I designed this course to be thorough and well rounded approach for anyone wanting to learn or improve their handstands. I asked my self what are the most essential skills for a beginner or intermediate student to practice if they are learning a handstand without the help of a coach or a spotter. What drills and techniques will give them the fastest results for their investment of time and energy so they will see results quickly. We start out general with big movements learning how to enter and exit the position with kick ups and cartwheels. And then build all the way up to the gritty specific details of alignment for hands, shoulders, ribs, back, hips and legs. The whole time developing handstand specific strength, and improving balance. These techniques are approachable for all levels and challenging to master.
Intro to Hand to Hand
Hand to hand can refer to the skill of a flyer holding a handstand while the base balances them on their hands, it can also refer to an entire discipline of circus acrobatics that people spend years studying and training. Hand to hand is often one of the most admired skills when people begin practicing acro as it can seem like a posed on for the the most advanced practitioners, quite to the contrary the basics of hand to hand can be explore by many levels of practitioners and it all starts with the desire and the right road map. In this series we explore the drills, progressions and techniques to begin your hand to hand practice safely, efficiently and with a clear idea of how to progress based off of where you are in your acro practice.
Hands for Handstands
When in a handstand don't overlook your hands. Your hands are the first point of connection, the first point responsible to help you balance. If your foundation is off, even the slightest bit, maintaining balance gets infinitely harder. Use this video to create good habits if you're new to handstands or to fine tune your line, if you have been practicing for a while. Balancing a handstand is a fluid process of making continual subtle adjustments with your open, active, intelligent, alighned hands. Exercise Breakdown 0:20 Wide Base of Support 0:48 Open the Palm 1:34 Weight in the Fingers 2:11 Wrist and Elbow Alignment 2:19 Hyperextension 3:14 Bent Arms 3:58 Downward Dog Walks 4:41 Arch of the Hand
Shoulders For Handstands
Handstands uniquely require shoulder strength as well as core integration with the arms in an overhead position. In this video we use elbow stand exercises to isolate the actions at the shoulder joint, break bad habits of compensating in the lower arm for shoulder weakness, and build handstand specific strength and stability in the whole chain. These techniques are great for beginners gaining confidence being upside-down or experienced hand balancers looking for new a challenge. Exercise Breakdown 0:09 Should Blade Slides 0:53 Dolphin 1:28 Single Leg Lifts 2:21 Walk Up the Wall 3:25 Single Leg Tuck Press 4:53 Elbow Stand Balancing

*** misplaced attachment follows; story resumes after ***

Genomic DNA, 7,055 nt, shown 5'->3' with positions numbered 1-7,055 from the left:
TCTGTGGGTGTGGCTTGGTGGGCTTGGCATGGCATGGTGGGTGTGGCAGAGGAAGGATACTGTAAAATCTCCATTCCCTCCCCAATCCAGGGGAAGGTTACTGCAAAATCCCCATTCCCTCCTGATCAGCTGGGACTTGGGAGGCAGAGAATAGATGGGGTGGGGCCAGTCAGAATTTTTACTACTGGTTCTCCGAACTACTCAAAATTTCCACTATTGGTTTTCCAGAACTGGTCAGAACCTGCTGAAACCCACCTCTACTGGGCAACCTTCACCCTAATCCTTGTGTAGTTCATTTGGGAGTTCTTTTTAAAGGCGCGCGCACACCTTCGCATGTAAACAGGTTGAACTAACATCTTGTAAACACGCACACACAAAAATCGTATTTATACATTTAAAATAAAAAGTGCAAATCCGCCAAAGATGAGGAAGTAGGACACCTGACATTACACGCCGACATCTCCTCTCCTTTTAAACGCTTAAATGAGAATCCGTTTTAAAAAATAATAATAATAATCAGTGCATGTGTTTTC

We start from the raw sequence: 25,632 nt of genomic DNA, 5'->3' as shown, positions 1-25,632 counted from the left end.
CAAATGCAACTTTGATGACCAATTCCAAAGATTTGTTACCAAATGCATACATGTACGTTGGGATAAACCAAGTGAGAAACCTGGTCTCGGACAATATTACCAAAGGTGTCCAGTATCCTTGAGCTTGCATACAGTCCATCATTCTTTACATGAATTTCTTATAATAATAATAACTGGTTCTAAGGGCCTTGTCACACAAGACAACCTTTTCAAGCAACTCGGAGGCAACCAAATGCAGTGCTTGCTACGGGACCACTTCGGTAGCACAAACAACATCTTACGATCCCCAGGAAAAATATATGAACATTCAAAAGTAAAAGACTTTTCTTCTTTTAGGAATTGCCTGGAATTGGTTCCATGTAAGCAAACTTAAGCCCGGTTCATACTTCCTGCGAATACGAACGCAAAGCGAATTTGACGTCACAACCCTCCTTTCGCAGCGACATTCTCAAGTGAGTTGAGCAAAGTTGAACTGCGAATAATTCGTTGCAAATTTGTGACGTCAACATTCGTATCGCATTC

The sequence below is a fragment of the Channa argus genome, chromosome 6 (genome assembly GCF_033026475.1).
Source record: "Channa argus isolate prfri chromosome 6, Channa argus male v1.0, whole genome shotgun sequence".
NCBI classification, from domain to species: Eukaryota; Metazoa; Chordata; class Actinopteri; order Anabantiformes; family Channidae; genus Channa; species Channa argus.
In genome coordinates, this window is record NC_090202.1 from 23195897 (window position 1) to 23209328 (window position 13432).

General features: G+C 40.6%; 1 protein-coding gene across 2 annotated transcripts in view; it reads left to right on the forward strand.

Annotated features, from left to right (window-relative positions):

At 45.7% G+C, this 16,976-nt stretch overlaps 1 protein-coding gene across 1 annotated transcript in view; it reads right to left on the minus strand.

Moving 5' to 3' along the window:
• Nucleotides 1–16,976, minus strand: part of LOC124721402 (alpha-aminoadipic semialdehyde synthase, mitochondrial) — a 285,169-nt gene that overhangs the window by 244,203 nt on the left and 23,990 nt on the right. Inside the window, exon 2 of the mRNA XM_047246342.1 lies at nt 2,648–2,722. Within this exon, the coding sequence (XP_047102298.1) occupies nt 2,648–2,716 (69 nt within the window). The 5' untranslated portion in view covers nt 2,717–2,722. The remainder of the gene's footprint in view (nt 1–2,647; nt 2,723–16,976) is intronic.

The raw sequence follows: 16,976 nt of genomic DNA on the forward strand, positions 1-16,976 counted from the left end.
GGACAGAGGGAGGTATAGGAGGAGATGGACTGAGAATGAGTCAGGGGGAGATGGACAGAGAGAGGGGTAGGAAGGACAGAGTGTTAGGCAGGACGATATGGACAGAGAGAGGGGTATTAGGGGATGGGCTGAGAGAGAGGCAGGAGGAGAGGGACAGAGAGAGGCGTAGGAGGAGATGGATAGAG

Perfecting Your Line
Are you stuck in a Banana Back Handstand? Do you wish you could stay balanced in a straight line? Achieving better alignment in a handstand is not a quick fix but a continual process. This video establishes the correct direction to begin or accelerate this process. We breakdown the role of each individual body part while in the handstand position. We then add the weight of gravity and the control of balance to challenge the whole body's coordination while maintaining its position. Exercise Breakdown 0:09 Belly/Prone Elongation 1:29 Back/Supine Elongation 2:11 Transferring Balance Upright 3:40 Transferring Balance Upside Down
Jump to low H2H
The jump to low hand to hand is the most direct entrance to the skill and prepares the partnership for higher level hand to hand skills in both L-basing and standing acrobatics. In this video we review our thoughts on consistency of the grip, directionality of the jump and mindset/responsibilities for each roll.
The relationship of shoulder and spine positions in a handstand
Often people come to the conclusion that because their shoulders "aren't open" in handstand that the shoulders are not flexible enough and that they need to stretch more or use other means to increase range. This may not be necessary, as an open shoulder angle in handstand can easily have just as much to do with your shoulder engagement, balance strategy and spinal shape as it does with passive range. In this video Sean demos the consequences of these different variables and shows a wall drill useful in finding the action of shoulder flexion.